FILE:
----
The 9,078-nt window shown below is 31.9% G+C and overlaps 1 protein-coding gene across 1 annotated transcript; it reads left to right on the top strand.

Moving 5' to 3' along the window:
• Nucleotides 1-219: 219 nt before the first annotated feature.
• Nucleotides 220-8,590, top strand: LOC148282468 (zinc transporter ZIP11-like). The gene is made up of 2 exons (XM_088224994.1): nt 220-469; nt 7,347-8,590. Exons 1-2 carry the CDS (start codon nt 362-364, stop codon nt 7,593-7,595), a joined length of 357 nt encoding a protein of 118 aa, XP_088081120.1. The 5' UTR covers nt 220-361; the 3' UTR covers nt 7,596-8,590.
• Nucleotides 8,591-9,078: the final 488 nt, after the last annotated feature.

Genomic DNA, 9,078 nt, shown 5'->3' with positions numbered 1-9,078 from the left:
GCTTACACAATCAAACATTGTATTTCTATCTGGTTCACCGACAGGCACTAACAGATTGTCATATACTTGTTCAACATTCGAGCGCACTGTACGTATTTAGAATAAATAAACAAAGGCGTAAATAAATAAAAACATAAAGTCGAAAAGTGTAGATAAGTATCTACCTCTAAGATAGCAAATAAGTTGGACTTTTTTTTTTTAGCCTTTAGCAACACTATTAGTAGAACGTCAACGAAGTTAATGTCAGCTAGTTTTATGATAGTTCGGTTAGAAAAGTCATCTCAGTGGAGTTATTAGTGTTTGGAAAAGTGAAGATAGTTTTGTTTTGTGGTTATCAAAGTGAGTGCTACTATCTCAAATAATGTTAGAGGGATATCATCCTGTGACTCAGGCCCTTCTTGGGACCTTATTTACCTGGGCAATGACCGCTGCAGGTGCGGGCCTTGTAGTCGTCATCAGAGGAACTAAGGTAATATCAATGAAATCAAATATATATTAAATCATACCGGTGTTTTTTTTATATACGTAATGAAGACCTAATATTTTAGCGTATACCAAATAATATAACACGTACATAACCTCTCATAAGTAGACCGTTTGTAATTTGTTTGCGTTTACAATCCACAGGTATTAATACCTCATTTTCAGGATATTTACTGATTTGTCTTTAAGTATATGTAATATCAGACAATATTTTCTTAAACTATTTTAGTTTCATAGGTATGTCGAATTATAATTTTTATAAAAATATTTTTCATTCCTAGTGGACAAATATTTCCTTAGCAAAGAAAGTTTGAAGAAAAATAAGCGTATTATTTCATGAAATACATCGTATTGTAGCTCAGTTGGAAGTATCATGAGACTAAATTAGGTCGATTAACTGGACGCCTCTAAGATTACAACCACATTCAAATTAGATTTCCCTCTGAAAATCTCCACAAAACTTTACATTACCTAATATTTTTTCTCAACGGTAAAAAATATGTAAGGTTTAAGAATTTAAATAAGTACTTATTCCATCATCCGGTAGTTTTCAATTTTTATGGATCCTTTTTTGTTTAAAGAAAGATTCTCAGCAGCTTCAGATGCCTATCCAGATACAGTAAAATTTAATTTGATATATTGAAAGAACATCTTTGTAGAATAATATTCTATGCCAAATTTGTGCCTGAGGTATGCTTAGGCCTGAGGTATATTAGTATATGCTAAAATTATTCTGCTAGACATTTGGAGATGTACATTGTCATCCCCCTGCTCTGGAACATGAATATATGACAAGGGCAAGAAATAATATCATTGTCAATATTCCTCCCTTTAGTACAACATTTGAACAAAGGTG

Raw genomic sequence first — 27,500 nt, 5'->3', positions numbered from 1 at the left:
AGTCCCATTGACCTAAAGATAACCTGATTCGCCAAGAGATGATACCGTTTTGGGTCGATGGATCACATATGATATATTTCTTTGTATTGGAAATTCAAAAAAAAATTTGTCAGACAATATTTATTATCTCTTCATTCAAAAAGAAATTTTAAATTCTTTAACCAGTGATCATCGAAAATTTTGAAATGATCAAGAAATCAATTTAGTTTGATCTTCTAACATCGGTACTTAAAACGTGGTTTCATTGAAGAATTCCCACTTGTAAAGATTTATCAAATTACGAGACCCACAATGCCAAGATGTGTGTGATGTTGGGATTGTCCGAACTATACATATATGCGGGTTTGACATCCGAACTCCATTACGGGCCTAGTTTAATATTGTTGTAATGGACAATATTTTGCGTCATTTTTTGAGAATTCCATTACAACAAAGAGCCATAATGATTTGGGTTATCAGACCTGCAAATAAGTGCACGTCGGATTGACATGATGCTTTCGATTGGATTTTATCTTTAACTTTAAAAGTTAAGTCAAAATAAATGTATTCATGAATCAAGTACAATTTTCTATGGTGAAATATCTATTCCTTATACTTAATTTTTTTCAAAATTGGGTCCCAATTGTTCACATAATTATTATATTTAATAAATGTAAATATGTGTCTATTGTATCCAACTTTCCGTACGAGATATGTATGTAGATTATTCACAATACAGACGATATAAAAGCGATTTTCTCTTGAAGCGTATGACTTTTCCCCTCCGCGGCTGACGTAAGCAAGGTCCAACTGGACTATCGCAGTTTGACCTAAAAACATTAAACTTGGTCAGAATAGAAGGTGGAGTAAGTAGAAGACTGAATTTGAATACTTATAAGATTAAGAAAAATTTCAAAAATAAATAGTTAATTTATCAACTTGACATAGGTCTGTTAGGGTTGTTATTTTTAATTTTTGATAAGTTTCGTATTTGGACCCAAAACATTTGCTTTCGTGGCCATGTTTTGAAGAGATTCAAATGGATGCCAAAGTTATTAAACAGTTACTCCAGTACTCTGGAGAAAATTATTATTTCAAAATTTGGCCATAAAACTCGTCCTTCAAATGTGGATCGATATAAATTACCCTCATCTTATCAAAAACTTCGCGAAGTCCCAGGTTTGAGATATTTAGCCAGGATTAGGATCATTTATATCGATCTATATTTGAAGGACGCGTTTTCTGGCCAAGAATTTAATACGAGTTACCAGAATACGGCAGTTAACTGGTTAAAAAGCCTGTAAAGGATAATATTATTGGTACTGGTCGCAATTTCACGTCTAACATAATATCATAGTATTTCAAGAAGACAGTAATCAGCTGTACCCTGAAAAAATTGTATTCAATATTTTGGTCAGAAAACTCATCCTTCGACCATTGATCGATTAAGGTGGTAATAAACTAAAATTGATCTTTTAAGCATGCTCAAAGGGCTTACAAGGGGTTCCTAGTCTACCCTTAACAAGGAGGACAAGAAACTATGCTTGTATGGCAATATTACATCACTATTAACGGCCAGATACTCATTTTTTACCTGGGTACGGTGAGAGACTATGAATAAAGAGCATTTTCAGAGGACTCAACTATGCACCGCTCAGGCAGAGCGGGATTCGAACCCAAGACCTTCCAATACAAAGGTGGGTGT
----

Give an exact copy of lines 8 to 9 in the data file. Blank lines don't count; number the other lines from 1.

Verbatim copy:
Raw genomic sequence first — 27,500 nt, 5'->3', positions numbered from 1 at the left:
AGTCCCATTGACCTAAAGATAACCTGATTCGCCAAGAGATGATACCGTTTTGGGTCGATGGATCACATATGATATATTTCTTTGTATTGGAAATTCAAAAAAAAATTTGTCAGACAATATTTATTATCTCTTCATTCAAAAAGAAATTTTAAATTCTTTAACCAGTGATCATCGAAAATTTTGAAATGATCAAGAAATCAATTTAGTTTGATCTTCTAACATCGGTACTTAAAACGTGGTTTCATTGAAGAATTCCCACTTGTAAAGATTTATCAAATTACGAGACCCACAATGCCAAGATGTGTGTGATGTTGGGATTGTCCGAACTATACATATATGCGGGTTTGACATCCGAACTCCATTACGGGCCTAGTTTAATATTGTTGTAATGGACAATATTTTGCGTCATTTTTTGAGAATTCCATTACAACAAAGAGCCATAATGATTTGGGTTATCAGACCTGCAAATAAGTGCACGTCGGATTGACATGATGCTTTCGATTGGATTTTATCTTTAACTTTAAAAGTTAAGTCAAAATAAATGTATTCATGAATCAAGTACAATTTTCTATGGTGAAATATCTATTCCTTATACTTAATTTTTTTCAAAATTGGGTCCCAATTGTTCACATAATTATTATATTTAATAAATGTAAATATGTGTCTATTGTATCCAACTTTCCGTACGAGATATGTATGTAGATTATTCACAATACAGACGATATAAAAGCGATTTTCTCTTGAAGCGTATGACTTTTCCCCTCCGCGGCTGACGTAAGCAAGGTCCAACTGGACTATCGCAGTTTGACCTAAAAACATTAAACTTGGTCAGAATAGAAGGTGGAGTAAGTAGAAGACTGAATTTGAATACTTATAAGATTAAGAAAAATTTCAAAAATAAATAGTTAATTTATCAACTTGACATAGGTCTGTTAGGGTTGTTATTTTTAATTTTTGATAAGTTTCGTATTTGGACCCAAAACATTTGCTTTCGTGGCCATGTTTTGAAGAGATTCAAATGGATGCCAAAGTTATTAAACAGTTACTCCAGTACTCTGGAGAAAATTATTATTTCAAAATTTGGCCATAAAACTCGTCCTTCAAATGTGGATCGATATAAATTACCCTCATCTTATCAAAAACTTCGCGAAGTCCCAGGTTTGAGATATTTAGCCAGGATTAGGATCATTTATATCGATCTATATTTGAAGGACGCGTTTTCTGGCCAAGAATTTAATACGAGTTACCAGAATACGGCAGTTAACTGGTTAAAAAGCCTGTAAAGGATAATATTATTGGTACTGGTCGCAATTTCACGTCTAACATAATATCATAGTATTTCAAGAAGACAGTAATCAGCTGTACCCTGAAAAAATTGTATTCAATATTTTGGTCAGAAAACTCATCCTTCGACCATTGATCGATTAAGGTGGTAATAAACTAAAATTGATCTTTTAAGCATGCTCAAAGGGCTTACAAGGGGTTCCTAGTCTACCCTTAACAAGGAGGACAAGAAACTATGCTTGTATGGCAATATTACATCACTATTAACGGCCAGATACTCATTTTTTACCTGGGTACGGTGAGAGACTATGAATAAAGAGCATTTTCAGAGGACTCAACTATGCACCGCTCAGGCAGAGCGGGATTCGAACCCAAGACCTTCCAATACAAAGGTGGGTGT